BARS, hotels, restaurants and taxis are all set for a 'significant bounce' over the coming weeks as Live at the Marquee returns to Cork.
Athy pop duo Picture This play two sold out shows at the tent on Friday and Saturday, marking the start of six weeks of live music and comedy in the city.
Grunge veteran Eddie Vedder follows, with the likes of Gavin James, the Coronas, Elton John, Walking on Cars and Jenny Greene all due to perform in Cork in the coming weeks.
It is the twelfth year of the festival, which has become a critical part of the city's business and tourism calendar since the first edition of the concert series took place in 2005.
In all, more than 80,000 music fans are expected to attend events between Friday and the closing gig on July 14, which sees Christy Moore return to Cork.
Lawrence Owens, chief executive of the Cork Business Association, welcomed the boost in trade which can be felt throughout the city centre and surrounding areas.
He said it is an essential component of the business calendar in the city.
"Live at the Marquee is an absolutely wonderful opportunity for the city," Mr Owens said.
"What it brings in terms of footfall, in terms of atmosphere, in terms of interest - it is a real point of interest for Cork and it really makes a huge difference."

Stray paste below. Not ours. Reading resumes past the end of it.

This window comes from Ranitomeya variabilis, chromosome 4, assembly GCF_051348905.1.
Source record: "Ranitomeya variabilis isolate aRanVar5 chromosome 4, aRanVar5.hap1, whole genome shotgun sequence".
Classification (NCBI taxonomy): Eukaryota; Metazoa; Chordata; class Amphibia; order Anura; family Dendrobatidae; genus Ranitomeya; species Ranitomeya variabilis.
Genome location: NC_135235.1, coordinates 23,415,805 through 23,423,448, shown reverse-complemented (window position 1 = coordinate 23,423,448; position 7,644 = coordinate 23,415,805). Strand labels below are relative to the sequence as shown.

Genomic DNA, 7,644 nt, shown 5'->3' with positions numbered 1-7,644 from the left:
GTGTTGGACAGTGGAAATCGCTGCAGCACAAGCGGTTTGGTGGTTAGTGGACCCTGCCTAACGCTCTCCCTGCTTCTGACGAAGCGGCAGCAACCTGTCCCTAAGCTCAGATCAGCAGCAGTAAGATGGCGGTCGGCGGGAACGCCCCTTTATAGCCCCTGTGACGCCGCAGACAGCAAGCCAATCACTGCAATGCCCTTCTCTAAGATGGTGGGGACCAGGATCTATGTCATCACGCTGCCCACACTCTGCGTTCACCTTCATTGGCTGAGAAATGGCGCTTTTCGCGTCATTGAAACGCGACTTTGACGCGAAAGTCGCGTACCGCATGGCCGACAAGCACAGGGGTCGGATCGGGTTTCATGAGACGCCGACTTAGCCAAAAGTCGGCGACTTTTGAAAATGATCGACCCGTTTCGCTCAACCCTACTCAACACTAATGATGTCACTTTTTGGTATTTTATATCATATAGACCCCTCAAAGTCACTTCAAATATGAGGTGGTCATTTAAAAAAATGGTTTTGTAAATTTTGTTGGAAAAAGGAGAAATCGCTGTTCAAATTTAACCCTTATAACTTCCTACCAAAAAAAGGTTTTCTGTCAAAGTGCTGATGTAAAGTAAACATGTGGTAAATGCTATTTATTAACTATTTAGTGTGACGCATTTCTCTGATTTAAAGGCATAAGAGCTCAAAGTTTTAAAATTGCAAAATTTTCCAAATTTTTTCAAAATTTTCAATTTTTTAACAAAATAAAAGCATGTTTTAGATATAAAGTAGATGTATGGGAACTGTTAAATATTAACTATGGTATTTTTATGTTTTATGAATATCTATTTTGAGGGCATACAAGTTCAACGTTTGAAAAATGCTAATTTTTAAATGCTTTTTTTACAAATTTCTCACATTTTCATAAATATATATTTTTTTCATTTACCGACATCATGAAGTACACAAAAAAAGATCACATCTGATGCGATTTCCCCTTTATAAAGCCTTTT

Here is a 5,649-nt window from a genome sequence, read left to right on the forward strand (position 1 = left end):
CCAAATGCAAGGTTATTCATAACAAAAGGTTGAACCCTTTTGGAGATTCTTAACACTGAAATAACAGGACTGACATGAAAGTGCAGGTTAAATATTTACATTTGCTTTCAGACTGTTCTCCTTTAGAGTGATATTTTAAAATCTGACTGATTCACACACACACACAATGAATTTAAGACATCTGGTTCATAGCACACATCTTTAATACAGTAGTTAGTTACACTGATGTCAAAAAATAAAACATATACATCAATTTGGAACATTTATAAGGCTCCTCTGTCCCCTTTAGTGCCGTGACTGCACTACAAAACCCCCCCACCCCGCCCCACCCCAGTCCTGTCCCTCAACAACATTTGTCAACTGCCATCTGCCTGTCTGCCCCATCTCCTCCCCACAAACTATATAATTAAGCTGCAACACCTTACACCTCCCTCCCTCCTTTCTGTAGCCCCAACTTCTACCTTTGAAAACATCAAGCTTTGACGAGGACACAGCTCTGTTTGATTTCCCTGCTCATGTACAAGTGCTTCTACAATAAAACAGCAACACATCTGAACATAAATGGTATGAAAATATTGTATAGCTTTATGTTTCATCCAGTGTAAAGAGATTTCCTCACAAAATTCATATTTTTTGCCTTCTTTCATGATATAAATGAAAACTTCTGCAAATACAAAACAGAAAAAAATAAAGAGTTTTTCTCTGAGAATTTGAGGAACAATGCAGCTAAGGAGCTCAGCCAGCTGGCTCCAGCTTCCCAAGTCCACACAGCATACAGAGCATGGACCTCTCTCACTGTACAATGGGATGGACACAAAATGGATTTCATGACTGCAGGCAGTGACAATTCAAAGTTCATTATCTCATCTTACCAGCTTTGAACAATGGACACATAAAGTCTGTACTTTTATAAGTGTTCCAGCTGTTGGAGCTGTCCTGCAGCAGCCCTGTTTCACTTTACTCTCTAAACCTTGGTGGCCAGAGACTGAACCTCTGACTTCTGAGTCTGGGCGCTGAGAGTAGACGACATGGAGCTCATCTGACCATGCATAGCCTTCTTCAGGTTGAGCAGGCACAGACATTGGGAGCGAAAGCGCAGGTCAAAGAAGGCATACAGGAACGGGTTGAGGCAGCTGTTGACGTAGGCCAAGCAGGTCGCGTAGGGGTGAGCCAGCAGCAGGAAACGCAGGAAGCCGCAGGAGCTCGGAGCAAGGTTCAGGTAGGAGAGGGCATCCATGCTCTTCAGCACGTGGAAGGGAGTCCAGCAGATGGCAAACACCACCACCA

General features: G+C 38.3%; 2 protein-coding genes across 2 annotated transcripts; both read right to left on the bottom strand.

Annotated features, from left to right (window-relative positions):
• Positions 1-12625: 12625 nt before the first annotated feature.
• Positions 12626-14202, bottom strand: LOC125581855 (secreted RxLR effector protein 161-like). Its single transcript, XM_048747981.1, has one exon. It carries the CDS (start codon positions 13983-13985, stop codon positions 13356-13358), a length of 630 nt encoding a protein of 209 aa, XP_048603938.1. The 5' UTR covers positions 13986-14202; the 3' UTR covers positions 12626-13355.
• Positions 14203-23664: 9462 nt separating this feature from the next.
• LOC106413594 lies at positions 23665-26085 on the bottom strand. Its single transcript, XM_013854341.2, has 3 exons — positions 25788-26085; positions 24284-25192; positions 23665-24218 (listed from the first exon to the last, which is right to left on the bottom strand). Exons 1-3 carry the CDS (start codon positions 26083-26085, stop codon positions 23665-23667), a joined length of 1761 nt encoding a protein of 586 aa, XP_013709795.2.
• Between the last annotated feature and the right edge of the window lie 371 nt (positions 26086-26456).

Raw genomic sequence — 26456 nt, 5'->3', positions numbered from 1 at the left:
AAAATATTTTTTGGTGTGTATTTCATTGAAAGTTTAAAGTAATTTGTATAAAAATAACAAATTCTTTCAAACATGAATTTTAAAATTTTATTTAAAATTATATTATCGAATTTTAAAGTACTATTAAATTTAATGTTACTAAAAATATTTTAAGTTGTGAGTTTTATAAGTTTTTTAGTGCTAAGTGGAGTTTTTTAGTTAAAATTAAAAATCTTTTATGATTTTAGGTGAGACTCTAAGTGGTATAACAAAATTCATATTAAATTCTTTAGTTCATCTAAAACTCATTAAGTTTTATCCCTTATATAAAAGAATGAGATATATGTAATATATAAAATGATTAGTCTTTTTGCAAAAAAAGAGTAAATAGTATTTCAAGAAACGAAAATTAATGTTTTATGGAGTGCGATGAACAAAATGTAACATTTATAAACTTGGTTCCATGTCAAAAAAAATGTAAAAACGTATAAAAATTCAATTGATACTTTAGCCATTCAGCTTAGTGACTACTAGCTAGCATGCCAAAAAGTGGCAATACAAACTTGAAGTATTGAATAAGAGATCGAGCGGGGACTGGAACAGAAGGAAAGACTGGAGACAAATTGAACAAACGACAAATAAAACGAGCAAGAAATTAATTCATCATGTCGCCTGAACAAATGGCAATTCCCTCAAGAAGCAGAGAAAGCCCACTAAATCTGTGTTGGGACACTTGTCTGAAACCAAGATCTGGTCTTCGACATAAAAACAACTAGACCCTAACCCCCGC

Michael Magner, owner of the Vienna Woods hotel, said the Marquee is a 'hugely important economic factor' for city businesses.
For many of the busier events, rooms in and near the city are booked months in advance, with many hotels reliant on the Marquee trade, he added.
"It is a fantastic asset for Cork. We need the Marquee - the hospitality sector has come to rely on it," he said.
"For those six weeks, certain events drive interest and business. It's a busy spell ahead of the traditionally busy months of July and August."
Many of the events draw large numbers of travelling music fans who stay overnight in Cork.
This includes the likes of Elton John and Cliff Richard, though Mr Magner said it is sometimes hard to predict the popular events.
"A few years ago, we were booked solid because a hard rock band were playing just a few gigs in the UK and Ireland so they all travelled here for it.
"It is a hugely important economic factor for the city city - it is a litmus test that proves there is a demand for these types of events all year around."